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Highlights from the Deseret News, Aug. 20, 2011

Published: Saturday, Aug. 20 2011 10:01 a.m. MDT

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At the Deseret News we strive to provide you with special insight into issues that you care about. Like you, we wrestle with ways to filter the relentless deluge of information for what is of real value. With that in mind, we offer the following digest of stories we think are worth your time.

Content highlights reflect six core values: Care for the Poor; Excellence in Education; Faith in the Community; Family Life; Financial Responsibility; and Values in the Media.

Selected from recent editions of the Deseret News, these stories and columns cover topics relevant to our areas of editorial emphasis. We hope you find that they offer insight and enlightenment in a world flooded with news and information that we believe you will only find in the Deseret News.

» Care for the Poor

Low-income minorities face unequal justice

Darlene Eckles didn't know her brother was running a drug ring out of her house - she was just trying to help him out by letting him live with her temporarily. But his crimes still landed her in prison. Now Darlene and more than 12,000 people in federal prison for crack-related crimes are eligible to get out early as a result of a new law. Eighty-two percent of those imprisoned on crack cocaine charges are African Americans.

Some criminal justice experts point to socioeconomic problems like poverty, low education and the increase of fatherless homes as reasons for the high rate of minority incarceration. Others argue the system is riddled with racism, from the way police officers track crime to the way judges and juries apply sentences.

» Faith in the Community

Column: Warren Jeffs and the abandonment of tradition

The conviction of FLDS leader Warren Jeffs raises what could appear to be difficult questions about the historical connection between modern polygamists and modern mainstream Mormonism.

But columnist Nathan B. Oman points out that modern Mormons and modern polygamists have been on separate historical trajectories for more than a century — a much longer time period than the history they share. He makes the case that it was FLDS polygamists, not the mainstream church, that abandoned key elements of the Mormon tradition, including openness and engagement with the outside world.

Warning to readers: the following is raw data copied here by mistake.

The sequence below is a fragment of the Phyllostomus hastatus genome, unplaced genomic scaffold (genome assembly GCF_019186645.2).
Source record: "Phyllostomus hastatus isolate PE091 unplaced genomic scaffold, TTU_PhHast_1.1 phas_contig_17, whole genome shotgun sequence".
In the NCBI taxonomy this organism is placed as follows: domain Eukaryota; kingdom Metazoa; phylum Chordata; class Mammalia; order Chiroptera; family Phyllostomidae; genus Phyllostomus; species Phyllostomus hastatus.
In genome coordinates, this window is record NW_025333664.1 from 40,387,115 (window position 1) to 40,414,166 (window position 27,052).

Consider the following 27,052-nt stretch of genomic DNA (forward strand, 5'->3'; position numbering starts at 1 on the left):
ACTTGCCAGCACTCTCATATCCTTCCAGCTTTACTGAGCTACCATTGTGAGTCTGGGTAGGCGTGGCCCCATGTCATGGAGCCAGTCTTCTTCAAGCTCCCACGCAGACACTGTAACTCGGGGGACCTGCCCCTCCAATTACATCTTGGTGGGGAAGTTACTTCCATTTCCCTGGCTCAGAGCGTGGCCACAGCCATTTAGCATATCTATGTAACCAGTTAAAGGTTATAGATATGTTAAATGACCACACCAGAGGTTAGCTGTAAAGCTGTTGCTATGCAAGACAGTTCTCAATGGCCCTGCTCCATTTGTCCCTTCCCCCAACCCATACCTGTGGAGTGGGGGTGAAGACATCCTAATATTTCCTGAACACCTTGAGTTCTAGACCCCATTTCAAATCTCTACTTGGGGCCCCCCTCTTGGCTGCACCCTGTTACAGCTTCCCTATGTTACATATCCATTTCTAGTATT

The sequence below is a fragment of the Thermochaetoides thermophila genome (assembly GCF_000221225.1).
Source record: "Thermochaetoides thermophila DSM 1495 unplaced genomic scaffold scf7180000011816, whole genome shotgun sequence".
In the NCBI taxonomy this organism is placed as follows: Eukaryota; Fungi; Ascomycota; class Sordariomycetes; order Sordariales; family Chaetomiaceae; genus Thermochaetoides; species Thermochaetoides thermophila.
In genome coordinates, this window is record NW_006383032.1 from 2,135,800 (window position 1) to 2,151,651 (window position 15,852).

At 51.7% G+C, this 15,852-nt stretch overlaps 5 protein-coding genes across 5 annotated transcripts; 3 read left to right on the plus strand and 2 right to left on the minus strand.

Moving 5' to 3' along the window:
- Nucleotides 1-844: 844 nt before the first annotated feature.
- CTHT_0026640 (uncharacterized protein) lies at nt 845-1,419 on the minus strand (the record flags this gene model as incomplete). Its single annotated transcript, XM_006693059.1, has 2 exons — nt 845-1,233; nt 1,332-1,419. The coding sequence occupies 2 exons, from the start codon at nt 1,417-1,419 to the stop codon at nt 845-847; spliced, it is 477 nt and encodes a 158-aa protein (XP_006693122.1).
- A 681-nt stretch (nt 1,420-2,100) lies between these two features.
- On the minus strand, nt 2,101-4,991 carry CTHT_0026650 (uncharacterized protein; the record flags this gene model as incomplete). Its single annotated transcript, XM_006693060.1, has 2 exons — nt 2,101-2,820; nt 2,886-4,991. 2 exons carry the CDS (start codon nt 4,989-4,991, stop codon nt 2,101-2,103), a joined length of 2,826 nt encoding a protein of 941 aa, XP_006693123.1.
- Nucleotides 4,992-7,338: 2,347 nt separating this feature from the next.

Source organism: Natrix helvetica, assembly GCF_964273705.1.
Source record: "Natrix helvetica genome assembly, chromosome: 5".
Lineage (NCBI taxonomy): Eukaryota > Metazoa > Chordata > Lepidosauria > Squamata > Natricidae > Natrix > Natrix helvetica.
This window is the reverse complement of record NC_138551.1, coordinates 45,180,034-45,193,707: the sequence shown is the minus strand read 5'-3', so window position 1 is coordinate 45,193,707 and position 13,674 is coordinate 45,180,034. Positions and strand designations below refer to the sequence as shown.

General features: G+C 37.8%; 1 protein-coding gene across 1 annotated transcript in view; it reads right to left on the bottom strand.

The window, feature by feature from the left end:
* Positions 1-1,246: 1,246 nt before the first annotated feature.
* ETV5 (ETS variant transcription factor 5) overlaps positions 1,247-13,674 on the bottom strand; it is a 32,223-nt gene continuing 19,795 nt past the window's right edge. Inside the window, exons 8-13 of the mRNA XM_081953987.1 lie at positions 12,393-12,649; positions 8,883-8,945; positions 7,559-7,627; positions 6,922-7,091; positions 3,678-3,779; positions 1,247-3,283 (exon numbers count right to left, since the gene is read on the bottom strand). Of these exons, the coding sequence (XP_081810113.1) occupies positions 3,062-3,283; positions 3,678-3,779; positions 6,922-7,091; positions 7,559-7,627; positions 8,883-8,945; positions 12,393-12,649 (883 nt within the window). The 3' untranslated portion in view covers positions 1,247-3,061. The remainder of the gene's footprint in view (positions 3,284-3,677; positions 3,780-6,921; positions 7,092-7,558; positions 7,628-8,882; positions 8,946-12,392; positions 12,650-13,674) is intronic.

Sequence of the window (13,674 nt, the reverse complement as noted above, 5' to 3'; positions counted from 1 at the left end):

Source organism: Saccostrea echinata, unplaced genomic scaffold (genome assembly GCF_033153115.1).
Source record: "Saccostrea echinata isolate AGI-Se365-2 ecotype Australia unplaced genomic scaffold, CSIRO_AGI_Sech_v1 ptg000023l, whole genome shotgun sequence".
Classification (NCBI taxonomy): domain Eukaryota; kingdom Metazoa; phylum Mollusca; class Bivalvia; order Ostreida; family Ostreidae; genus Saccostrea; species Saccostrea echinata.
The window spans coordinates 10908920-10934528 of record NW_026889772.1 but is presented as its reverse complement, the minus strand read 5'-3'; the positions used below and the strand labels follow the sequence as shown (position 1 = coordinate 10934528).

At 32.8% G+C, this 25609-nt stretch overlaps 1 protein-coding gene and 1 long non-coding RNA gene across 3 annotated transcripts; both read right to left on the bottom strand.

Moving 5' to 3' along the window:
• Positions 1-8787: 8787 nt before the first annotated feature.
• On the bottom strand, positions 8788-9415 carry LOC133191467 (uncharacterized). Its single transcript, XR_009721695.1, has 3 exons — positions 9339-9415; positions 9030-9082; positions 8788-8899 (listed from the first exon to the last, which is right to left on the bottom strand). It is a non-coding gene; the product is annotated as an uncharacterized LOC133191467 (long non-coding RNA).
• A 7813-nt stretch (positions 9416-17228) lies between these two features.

» Care for the Poor

Editorial: Deja vu in Somalia

New laws crack down on the poor and the homeless

More than a sandwich for the homeless

» Excellence in Education

Editorial: Civic education

Half of children age 1-5 are read to daily

Skipping school with your Bible

Law school graduates sue their alma maters

» Faith in the Community

Coach finds Ramadan fasting and football can mix

Leadership summit mixes business and religion

Amy Grant: Bringing meaning and faith to music

LDS struggle with immigration, 12th article of faith

» Family Life

Rooted in love: Conference encourages adoption

Will new baby gender test increase abortion rates?

Doing it right: Raising kids typically a mix of nailed it, blew it

» Financial responsibility

Is America addicted to gambling?

1 in 5 household dollars are spent by Millennial shoppers

Effects of market turmoil may depend on investors' age

» Values in the Media

Column: Jeffs a monster, but pop culture isn't far behind

Column: Stop giving my girls impossibly thin body images

Editorial: A culture of violence

Facebook pages help fight porn

» Other stories

Editorial: Berlin wall an awful experiment

Camp offers the blind a chance to get into the game

Economist extols going green

Sister Chieko Okazaki remembered for her 'power of goodness'

Cowboy poetry tells Western stories with humor, insight

College still possible with autism spectrum disorders

Column: Act of forgiveness set Iranian woman free

Can you counter high fat with a hearty mix of spices?

Venezuelan journalist flees threat

Incivility makes more workplaces toxic

Facebook deletes prisoner pages

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